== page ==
Impulse and Momentum Change - Complete Toolkit


  1. To define momentum, identify the equation relating momentum to mass and velocity, identify the units of momentum, and identify the direction of the momentum vector.
  2. To define impulse and describe its affect upon an object’s momentum.
  3. To use the impulse-momentum change equation to analyze a collision in order to determine an unknown quantity in a collision problem.
  4. To use the impulse-momentum change equation as a guide to thinking about how a change in one quantity affects another quantity.
  5. To explain a variety of applications of the impulse-momentum change equation that pertain to safety.


Readings from The Physics Classroom Tutorial


Teaching Manual for a Momentum Unit

  1. Reference Guide on Teaching Momentum

    The opening page of this manual contains its central message: "Impulse should be uttered in the same breath with momentum". This resource was developed and edited by the respected Physics Teacher Resource Agents (PTRA), a project sponsored by the American Association of Physics Teachers. It's intended to support high school teachers in teaching impulse and collision, conservation of momentum, and the relationship between momentum and energy conservation. It's also chock full of cool demo ideas and unique labs we bet you've never tried. Don't miss the Bifilar Pendulum Collision activity!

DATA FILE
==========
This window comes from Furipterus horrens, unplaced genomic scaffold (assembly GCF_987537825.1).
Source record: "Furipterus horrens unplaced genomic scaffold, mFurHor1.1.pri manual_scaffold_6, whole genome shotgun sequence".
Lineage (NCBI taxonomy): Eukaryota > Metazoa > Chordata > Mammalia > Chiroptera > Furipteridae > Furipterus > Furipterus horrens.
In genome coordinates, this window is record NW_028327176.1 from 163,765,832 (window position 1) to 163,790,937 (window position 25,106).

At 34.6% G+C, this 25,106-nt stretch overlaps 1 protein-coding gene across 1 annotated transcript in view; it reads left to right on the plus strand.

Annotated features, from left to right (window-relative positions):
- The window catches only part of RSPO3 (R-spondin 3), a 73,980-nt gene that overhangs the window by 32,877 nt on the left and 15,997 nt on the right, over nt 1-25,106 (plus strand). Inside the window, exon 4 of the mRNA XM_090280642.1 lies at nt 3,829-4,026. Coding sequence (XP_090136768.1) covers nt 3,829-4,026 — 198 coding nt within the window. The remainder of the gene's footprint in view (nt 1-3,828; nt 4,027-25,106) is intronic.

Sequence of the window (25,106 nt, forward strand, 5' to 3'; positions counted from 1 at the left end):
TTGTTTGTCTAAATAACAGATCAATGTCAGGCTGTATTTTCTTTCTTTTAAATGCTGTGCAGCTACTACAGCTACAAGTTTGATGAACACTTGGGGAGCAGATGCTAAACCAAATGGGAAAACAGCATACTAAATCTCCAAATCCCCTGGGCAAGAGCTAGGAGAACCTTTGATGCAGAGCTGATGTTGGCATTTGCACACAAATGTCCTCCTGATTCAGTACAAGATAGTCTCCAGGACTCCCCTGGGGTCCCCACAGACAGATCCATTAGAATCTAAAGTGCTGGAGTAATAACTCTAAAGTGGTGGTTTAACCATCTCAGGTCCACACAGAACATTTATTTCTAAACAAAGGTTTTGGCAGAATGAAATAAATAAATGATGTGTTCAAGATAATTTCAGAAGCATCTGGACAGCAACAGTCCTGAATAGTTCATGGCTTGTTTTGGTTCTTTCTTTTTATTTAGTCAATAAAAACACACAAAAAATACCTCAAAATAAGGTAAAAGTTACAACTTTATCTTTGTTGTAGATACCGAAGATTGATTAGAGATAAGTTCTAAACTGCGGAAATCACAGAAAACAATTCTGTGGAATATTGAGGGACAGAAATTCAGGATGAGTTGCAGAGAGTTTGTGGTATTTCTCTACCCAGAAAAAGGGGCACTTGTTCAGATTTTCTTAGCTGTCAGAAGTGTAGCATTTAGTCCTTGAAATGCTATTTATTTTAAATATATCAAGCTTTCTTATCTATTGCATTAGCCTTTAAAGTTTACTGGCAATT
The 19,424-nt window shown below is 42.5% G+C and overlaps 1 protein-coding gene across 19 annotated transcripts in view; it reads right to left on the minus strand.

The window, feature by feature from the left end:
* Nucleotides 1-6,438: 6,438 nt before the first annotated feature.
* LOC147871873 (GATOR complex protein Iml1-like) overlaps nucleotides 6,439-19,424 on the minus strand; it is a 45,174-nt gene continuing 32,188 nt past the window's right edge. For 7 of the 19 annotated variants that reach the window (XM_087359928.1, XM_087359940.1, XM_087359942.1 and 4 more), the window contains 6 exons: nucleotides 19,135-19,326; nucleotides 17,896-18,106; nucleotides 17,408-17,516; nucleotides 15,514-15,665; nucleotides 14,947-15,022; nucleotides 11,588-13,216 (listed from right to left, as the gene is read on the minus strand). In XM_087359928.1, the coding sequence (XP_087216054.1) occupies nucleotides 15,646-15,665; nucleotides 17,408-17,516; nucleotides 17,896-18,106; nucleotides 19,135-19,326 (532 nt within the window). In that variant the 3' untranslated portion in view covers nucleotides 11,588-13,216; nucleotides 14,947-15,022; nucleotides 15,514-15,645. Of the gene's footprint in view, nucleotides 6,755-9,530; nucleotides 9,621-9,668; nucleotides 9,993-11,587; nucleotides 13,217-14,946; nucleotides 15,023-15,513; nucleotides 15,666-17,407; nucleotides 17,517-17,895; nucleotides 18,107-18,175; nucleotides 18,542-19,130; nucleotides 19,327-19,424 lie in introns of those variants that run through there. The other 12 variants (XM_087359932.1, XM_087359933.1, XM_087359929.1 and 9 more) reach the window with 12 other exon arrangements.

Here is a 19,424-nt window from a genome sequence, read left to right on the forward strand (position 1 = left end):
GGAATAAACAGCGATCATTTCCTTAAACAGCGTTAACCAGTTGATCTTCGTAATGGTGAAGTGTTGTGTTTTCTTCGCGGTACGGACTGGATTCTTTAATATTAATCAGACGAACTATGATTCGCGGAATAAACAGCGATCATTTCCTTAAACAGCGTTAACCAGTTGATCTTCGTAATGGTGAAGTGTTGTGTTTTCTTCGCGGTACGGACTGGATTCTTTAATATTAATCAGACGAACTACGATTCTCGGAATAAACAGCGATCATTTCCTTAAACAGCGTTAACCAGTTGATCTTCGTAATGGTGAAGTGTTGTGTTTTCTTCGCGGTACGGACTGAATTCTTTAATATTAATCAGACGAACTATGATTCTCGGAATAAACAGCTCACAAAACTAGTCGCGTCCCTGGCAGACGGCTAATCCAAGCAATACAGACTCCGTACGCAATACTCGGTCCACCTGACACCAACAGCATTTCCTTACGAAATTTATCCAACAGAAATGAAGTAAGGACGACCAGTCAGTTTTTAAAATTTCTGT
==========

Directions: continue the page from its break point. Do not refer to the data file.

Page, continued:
Interactive Simulations

  1. PhET Collision Lab Interactive Simulation

    Investigate simple collisions in one dimension or more complex collisions. You can experiment with the number of discs, masses, and initial conditions. The simpler 1D simulation allows beginners to explore what "elasticity" means, while the 2D sim lets them apply the Law of Conservation of Momentum to solve problems. One really nice feature is the ability to vary the elasticity to see how this factor affects changes in mechanical energy.  For beginning learners, we recommend this student guide, developed by HS teacher Chris Bires to accompany Collisions in 1D:

  2. Egg Drop Interactive Physics Interactive